Religious Naming Ceremonies

by Benna Crawford
A baptism ceremony both names a child and welcomes it to the Christian faith.

A baptism ceremony both names a child and welcomes it to the Christian faith.

Across religions and cultures, the act of naming a newborn is a deeply significant gesture. With a name, a family gives a baby an identity that may emphasize a desirable characteristic — like Joy — or connection to an ancestor. And the name may bestow religious or community blessings and good will on the new member. A baby-naming ceremony is a celebration with rituals specific to each faith and some universal customs.

Christian

The Christian naming ceremony is usually combined with baptism into the faith. Many Christian sects believe in the concept of original sin, a shadow on the pure soul inherited from the disobedience of Adam and Eve. Baptism removes this stain and initiates the child into the spiritual community. Most ceremonies take place at a designated baptismal font in a church. Babies are traditionally dressed in white for the ceremony to signify their innocence, and they are attended — and held — by their parents or godparents. A priest or minister anoints the child's forehead with holy oil and sprinkles it with blessed water, welcoming the infant to the church and invoking God's grace and mercy on its soul. At that time, the baby's name is spoken and a baptismal certificate with the new name, ideally a saint's name, is signed.

Judaic

Girls and boys have different naming ceremonies in Judaism, although modern Jews may de-emphasize the distinctions between them. The brit milah, or bris, for boys, combines ritual circumcision with announcement of the child's Hebrew name. A bris is conducted eight days after the birth, in a temple or in the home, by a trained mohel. The godparents hold the baby, who is given a drop of wine to soothe him if he cries. For boys who are not circumcised and for newborn girls, naming takes place at the synagogue on the first shabbat after the birth. The baby's father reads from the Torah and tells the congregation the child's Hebrew name. After the announcement of the name, candies are thrown to wish the baby a sweet life.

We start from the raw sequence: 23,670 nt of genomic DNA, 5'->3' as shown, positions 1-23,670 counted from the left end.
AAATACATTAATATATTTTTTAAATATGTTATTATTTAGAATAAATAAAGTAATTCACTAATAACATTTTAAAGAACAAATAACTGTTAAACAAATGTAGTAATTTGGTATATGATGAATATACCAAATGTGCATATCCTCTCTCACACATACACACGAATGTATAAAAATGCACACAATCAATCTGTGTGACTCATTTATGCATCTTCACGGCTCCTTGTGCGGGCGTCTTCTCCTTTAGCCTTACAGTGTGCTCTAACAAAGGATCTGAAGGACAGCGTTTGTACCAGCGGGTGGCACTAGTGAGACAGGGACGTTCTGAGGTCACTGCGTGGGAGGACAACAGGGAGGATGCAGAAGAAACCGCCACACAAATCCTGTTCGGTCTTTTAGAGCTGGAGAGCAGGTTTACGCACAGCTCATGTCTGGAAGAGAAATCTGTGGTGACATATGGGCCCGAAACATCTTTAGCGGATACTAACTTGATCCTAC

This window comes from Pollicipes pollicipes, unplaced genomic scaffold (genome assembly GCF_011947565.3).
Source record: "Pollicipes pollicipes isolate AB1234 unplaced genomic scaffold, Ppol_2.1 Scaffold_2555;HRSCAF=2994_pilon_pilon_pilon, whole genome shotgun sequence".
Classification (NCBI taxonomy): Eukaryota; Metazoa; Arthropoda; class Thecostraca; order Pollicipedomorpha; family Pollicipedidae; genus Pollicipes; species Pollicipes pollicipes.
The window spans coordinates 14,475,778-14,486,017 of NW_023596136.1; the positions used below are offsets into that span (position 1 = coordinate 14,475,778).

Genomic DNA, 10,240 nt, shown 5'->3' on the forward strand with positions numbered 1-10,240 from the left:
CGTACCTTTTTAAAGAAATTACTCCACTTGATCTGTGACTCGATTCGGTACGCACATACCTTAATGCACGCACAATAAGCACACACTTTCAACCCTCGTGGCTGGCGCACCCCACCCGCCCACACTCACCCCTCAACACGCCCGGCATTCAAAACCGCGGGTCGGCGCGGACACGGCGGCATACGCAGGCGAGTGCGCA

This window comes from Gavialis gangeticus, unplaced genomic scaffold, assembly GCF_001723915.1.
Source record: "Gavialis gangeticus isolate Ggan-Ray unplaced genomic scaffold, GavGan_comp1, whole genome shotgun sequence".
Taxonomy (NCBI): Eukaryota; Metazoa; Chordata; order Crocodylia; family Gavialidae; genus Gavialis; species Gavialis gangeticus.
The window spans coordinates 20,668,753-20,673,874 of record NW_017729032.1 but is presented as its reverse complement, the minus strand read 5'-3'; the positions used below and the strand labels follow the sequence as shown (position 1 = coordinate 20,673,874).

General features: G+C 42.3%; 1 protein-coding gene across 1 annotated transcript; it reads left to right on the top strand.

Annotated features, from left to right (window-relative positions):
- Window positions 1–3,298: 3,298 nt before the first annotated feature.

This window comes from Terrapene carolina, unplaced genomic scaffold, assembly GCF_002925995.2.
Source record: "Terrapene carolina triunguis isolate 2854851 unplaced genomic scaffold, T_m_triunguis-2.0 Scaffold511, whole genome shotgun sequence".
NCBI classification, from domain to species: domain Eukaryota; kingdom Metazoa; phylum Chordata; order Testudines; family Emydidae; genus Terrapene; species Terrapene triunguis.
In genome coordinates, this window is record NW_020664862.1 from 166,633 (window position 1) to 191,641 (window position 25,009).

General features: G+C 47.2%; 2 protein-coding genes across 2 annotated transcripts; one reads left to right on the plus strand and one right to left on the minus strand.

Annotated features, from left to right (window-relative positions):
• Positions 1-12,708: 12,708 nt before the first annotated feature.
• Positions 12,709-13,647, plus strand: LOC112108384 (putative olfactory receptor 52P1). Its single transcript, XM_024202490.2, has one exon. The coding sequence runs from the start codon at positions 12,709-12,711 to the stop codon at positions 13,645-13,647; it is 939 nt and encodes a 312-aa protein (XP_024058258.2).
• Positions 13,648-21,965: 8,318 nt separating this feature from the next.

Hindu and Islamic

Rituals for the traditional Hindu naming ceremony, the Namakarana, may differ by region. Naming usually takes place 12 days after birth, on the first birthday or on the day a horoscope is drawn up for the newborn. In the temple, a priest performs puja, offering prayers to the gods, placing the horoscope on the altar and whispering the baby's Hindu name in its ear through a rolled-up betel leaf. A black cord may be tied around the infant's waist to ward off the evil eye. For Muslims, naming takes place seven days after birth. A lock of hair is cut from the infant’s head and the name is announced, followed by a brief reading from the Koran. Guests may give ritual alms by donating the baby’s weight in silver or currency to a charity. At the actual moment of birth, a child is welcomed to Islam by the whispered Call to Prayer in its ear so the name of Allah is the first sound it hears.

Buddhist and Wiccan

Buddhist babies are formally named in the temple after blessings by a monk or priest. Monks bless newborns at home and a horoscope is drawn up to determine the first letter of the baby's name. Later, at the naming ceremony, flowers, incense, food and other offerings are made to deities and ancestors on the baby's behalf. Some Buddhists invoke the blessings of Kuan Yin, Buddhist goddess of compassion, to safeguard the child. Wiccaning is a baby-naming ceremony filled with symbols, from lighted beeswax candles to flowers like baby's breath and miniature roses. The infant's name is said aloud as its forehead is anointed with a Wiccan cross and circle to "charge" the ceremony with magical intention. The celebrant pours water over the baby's head to invoke the protection of earth and water. Parents pass the child through incense smoke in a prayer for wisdom and harmony with nature and each guest offers a personal wish or blessing.

About the Author

Benna Crawford has been a journalist and New York-based writer since 1997. Her work has appeared in USA Today, the San Francisco Chronicle, The New York Times, and in professional journals and trade publications. Crawford has a degree in theater, is a certified Prana Yoga instructor, and writes about fitness, performing and decorative arts, culture, sports, business and education .

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